Miami-Dade State Attorney Katherine Fernandez-Rundle held on to her position during Tuesday night’s election – in a race that focused primarily on police reform.
Rundle defeated former Miami-Dade Prosecutor Melba Pearson, with nearly 62% of the vote after 820 of 860 precincts reported their results. It was the seventh election win in a row for Fernandez Rundle, who has held her position as State Attorney for nearly three decades.
“We did not focus on personal attacks of our opponent, instead we focused on the ground breaking achievement of the state attorney’s office,” Fernandez Rundle said.
Rundle leaned on her experience during the campaign. Her office received calls for police reform from protesters after the murder of George Floyd, which she says she put in place long ago.
“A lot of the things they are talking about doing we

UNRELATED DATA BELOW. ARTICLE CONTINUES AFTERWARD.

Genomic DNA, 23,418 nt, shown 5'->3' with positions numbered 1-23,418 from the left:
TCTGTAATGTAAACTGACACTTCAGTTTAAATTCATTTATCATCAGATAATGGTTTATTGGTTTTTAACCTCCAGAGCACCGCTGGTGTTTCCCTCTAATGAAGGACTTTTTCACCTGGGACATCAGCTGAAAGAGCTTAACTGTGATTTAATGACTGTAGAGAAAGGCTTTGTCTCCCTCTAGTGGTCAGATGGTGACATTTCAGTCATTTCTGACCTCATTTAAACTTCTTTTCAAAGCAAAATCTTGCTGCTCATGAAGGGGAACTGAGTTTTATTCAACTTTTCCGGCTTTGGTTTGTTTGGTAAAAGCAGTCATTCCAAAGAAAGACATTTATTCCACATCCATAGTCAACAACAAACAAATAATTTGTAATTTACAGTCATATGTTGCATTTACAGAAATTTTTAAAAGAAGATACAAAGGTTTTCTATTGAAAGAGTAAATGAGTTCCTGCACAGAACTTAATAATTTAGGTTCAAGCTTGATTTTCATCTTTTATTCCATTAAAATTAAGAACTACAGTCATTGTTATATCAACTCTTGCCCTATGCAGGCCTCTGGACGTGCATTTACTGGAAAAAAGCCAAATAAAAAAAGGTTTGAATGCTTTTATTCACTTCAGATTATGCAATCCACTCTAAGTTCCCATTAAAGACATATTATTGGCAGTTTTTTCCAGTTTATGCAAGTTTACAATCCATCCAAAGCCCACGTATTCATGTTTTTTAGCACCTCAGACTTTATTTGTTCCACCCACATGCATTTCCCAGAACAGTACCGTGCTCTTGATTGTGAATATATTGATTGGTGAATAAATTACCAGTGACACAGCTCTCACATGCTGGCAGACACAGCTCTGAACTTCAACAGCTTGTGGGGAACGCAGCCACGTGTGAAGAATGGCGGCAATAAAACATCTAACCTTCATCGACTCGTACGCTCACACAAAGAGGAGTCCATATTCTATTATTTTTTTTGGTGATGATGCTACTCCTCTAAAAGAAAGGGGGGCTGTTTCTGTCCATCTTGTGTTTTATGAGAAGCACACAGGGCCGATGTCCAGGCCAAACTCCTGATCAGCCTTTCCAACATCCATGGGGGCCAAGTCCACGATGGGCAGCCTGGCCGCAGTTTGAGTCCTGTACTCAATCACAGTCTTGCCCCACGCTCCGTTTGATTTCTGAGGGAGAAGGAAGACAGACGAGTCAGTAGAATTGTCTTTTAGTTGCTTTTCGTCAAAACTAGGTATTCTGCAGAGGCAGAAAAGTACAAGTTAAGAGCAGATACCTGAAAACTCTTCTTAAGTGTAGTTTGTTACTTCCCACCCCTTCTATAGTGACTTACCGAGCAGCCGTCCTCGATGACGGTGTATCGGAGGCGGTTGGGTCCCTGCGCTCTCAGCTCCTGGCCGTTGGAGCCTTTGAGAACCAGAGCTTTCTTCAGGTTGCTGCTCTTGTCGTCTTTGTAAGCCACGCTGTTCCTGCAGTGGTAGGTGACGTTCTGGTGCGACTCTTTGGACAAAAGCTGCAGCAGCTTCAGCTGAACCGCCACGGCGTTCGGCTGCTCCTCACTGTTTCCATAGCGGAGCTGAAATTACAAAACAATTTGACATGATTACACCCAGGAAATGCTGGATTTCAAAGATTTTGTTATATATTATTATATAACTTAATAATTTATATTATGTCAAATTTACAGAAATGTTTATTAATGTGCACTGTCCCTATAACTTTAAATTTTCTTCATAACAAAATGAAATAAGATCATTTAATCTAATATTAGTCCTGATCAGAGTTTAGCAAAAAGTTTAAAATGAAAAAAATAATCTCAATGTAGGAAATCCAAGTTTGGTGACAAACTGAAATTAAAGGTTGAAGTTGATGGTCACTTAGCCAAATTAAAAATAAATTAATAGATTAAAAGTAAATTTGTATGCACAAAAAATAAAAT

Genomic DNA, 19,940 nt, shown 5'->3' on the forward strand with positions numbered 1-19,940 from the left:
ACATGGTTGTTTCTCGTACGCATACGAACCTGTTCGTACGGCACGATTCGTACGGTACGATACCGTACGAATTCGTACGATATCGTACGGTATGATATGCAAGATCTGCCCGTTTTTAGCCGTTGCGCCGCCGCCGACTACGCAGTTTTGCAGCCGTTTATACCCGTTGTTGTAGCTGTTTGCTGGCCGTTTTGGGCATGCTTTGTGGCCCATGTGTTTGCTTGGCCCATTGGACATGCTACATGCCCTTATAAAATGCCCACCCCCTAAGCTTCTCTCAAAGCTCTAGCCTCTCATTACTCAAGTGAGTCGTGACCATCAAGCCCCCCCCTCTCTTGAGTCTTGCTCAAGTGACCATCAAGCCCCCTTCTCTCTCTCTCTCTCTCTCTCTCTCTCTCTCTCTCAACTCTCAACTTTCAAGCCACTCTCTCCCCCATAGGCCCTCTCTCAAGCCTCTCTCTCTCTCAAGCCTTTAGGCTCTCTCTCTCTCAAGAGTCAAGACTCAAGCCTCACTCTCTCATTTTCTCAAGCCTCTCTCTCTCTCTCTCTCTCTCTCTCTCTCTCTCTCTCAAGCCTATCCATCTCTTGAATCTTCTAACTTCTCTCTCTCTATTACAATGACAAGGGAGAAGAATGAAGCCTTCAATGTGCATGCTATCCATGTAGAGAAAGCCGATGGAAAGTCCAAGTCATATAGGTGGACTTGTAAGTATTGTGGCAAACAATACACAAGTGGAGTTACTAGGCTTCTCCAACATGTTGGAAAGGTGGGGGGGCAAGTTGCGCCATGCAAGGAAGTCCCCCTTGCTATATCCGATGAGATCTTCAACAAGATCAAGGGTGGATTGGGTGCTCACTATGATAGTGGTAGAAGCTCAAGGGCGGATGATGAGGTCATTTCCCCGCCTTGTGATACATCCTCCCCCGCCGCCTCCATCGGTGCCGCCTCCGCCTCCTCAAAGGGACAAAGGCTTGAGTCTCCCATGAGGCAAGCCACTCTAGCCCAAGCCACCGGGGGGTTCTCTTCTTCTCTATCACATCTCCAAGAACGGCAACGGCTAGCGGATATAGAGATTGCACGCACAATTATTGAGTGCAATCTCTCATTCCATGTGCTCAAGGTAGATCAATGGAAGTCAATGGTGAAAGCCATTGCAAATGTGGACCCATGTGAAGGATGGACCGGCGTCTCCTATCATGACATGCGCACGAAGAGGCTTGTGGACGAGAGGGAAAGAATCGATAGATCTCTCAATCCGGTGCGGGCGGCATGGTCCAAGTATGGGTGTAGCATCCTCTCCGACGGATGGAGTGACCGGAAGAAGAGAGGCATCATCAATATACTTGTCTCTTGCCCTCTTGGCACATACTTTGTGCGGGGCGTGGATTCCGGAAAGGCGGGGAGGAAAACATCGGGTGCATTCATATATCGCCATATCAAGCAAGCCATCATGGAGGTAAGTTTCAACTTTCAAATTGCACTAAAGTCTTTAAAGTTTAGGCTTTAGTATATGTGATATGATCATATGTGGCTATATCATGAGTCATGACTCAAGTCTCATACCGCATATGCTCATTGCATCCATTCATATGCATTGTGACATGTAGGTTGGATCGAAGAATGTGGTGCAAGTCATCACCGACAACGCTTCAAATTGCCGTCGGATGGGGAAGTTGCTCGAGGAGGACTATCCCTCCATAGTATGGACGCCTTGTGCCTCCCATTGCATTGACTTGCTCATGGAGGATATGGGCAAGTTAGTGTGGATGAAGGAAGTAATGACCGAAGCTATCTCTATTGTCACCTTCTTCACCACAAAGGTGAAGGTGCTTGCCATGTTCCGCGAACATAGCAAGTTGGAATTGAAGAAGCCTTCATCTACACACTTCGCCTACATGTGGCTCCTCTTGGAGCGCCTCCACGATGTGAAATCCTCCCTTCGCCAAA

have been doing,” Rundle said.
Programs like courts for veterans, alternative paths for
those with drug, alcohol, or mental health problems. She says these programs
she installed have aided in cutting crime to its lowest levels in 30 years.
“What we’ve done is rely less on incarceration and more on
these therapeutic pathways. We can address those underlying issues and fix them
so they don’t return back into the system, back into crime and into our whole
process, and that has proven to be very successful,” Rundle said.
The state attorney also said she supported calls for a Civilian Investigative Panel in Miami-Dade, similar to the one in the City of Miami. The Miami-Dade Commission is expected vote on the CIP panel at the end of this month.
In Broward County, political newcomer Harold Pryor emerged from a field of eight Democrats vying to take the state attorney seat held for four decades by Mike Satz, who is retiring.
“I’m excited because I know that now the people have spoken and it’s time for us to initiate this ground-level criminal justice reform and I am excited by the process of the change we are going to have in Broward County going forward,” Pryor said.
Pryor will now face in November both a Republican and an independent but with the voting demographics in Broward, he’s the heavy favorite to become the state attorney there.